As the federal government has determined that it will not support CPP expansion at this time, Ontario has indicated that it will proceed to offer a “made in Ontario” supplement to the CPP, the Ontario Retirement Pension Plan (ORPP). The ORPP, which is expected to be launched in 2017, will be mandatory for employers who do not offer a “comparable” workplace pension. It is currently unclear what will constitute such a comparable workplace pension. Employers and employees will contribute equal amounts (up to 1.9% each) on earnings up to $90,000. Certain other provinces have been closely watching the ORPP development.

For public sector plans, there has been an increased focus on long-term sustainability and efficiency. Governments and taxpayers are taking a closer look at the costs of public sector pension plans. Several provinces have undertaken steps to achieve a new and/or different risk sharing of public sector plans with members, while working to address sustainability issues and continuing to provide defined benefit (DB) type pensions. This has involved design changes to several plans, including changes in some cases that may impact future COLA payments for all plan members. Although arguably necessary, not all such reforms have been welcomed. In New Brunswick, a legal application has been launched with regard to the conversion of the public service pension plan to shared risk. In Québec, municipal workers have not been wearing their uniforms in protest of the government’s proposed pension changes under Bill 3.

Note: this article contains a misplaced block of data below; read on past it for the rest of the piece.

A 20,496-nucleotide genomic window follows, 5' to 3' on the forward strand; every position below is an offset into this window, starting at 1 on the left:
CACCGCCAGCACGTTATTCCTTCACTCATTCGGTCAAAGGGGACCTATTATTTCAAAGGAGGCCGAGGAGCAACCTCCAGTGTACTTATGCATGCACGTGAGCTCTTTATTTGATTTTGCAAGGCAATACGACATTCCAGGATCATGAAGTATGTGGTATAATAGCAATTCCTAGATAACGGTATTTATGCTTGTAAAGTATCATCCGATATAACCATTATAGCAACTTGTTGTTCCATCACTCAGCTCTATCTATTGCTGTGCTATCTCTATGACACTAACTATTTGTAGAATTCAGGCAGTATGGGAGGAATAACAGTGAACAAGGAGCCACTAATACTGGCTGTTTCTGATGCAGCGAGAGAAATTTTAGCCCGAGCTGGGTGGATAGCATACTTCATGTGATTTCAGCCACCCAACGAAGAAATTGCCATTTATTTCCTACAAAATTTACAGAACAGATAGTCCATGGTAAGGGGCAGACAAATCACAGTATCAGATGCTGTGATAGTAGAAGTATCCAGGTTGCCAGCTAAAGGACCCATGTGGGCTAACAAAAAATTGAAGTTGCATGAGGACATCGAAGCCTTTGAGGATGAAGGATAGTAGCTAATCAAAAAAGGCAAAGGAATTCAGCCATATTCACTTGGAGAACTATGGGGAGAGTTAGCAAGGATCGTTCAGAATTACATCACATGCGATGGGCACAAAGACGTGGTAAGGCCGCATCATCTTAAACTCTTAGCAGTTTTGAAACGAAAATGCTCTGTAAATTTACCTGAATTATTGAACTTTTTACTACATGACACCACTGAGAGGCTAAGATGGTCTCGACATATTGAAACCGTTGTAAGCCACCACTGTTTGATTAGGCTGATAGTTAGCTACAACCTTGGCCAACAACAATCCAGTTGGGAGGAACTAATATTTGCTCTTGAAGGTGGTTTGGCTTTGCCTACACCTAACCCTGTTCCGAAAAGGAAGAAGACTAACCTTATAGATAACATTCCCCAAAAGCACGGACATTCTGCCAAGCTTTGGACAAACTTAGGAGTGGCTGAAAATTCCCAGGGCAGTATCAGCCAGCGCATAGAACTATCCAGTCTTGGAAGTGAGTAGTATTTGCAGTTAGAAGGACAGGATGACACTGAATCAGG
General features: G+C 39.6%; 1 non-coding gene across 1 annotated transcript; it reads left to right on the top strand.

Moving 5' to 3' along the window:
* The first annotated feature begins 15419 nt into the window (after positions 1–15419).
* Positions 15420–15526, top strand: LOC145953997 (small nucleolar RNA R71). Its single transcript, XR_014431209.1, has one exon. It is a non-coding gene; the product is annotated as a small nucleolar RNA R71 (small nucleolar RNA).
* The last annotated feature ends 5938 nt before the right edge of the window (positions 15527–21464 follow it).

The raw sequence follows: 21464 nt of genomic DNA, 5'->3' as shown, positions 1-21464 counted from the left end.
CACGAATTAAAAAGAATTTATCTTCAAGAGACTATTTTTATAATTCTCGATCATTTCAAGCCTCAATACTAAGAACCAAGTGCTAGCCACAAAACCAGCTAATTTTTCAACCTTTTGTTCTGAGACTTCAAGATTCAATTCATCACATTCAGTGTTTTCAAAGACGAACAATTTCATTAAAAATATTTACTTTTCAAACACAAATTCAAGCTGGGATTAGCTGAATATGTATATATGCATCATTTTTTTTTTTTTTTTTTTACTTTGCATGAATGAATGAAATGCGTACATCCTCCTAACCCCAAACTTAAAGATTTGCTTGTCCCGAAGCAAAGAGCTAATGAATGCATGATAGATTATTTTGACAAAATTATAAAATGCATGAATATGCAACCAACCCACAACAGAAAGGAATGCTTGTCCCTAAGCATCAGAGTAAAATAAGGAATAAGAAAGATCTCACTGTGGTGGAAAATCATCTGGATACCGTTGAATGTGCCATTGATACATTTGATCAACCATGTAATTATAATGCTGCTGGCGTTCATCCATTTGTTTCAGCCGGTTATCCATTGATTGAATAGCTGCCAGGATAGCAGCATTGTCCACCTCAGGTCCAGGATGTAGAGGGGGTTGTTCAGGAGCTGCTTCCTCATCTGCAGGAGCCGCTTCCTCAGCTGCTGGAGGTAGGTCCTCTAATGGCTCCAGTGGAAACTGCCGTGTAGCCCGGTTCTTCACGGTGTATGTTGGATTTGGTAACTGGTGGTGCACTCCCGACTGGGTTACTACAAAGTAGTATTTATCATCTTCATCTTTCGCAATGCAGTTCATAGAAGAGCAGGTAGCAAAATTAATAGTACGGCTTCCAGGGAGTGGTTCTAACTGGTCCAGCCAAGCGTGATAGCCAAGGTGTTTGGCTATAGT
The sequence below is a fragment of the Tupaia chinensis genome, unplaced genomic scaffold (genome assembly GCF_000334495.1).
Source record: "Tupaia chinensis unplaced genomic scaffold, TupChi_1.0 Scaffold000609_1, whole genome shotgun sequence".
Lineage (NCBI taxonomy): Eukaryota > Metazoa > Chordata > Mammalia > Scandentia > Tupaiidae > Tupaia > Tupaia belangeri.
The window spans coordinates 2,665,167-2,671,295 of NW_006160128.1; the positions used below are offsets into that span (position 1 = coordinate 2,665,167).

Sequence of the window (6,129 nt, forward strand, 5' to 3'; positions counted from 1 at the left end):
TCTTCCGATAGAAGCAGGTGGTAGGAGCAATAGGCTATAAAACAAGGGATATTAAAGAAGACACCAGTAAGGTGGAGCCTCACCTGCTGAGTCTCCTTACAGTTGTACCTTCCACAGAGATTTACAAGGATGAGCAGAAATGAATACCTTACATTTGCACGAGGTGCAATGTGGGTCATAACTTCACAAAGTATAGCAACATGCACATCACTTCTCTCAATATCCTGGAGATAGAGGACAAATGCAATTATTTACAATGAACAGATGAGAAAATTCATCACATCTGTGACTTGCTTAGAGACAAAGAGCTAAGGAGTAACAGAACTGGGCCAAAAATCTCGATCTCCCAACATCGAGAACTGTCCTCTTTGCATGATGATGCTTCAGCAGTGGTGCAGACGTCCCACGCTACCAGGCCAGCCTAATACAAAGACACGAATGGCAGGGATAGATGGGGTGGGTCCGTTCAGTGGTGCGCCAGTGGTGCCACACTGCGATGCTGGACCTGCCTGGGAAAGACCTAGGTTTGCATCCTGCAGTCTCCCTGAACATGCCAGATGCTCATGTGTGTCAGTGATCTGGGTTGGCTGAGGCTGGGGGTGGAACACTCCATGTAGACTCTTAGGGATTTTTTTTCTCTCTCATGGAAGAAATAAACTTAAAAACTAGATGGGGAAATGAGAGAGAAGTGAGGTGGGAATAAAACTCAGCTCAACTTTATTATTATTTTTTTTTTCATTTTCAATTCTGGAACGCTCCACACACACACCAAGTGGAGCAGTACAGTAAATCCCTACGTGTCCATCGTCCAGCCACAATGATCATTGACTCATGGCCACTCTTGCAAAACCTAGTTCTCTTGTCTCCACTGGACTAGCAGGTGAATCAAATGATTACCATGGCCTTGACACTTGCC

With respect to private sector innovation, target benefits have been the recent trend. Target benefit plans have fixed (or variable within a narrow range) contributions, provide a targeted DB type benefit, and permit benefit adjustments. Like DB plans, target benefit plans pool investment and longevity risk. While currently only New Brunswick and Alberta have comprehensive single employer target benefit rules (and Québec for the pulp and paper sector only), many other provinces are at various stages of implementing single employer target benefit rules. It appears that some of these jurisdictions may limit target benefits to unionized workforces. We would support rules that facilitate target benefits as a design option for all employers, not just unionized workforces. The federal government recently completed its consultation on target benefit plans and has indicated that it intends to move forward with legislation facilitating such plans. Changes to the federal tax laws are also needed to better accommodate single employer TBPs.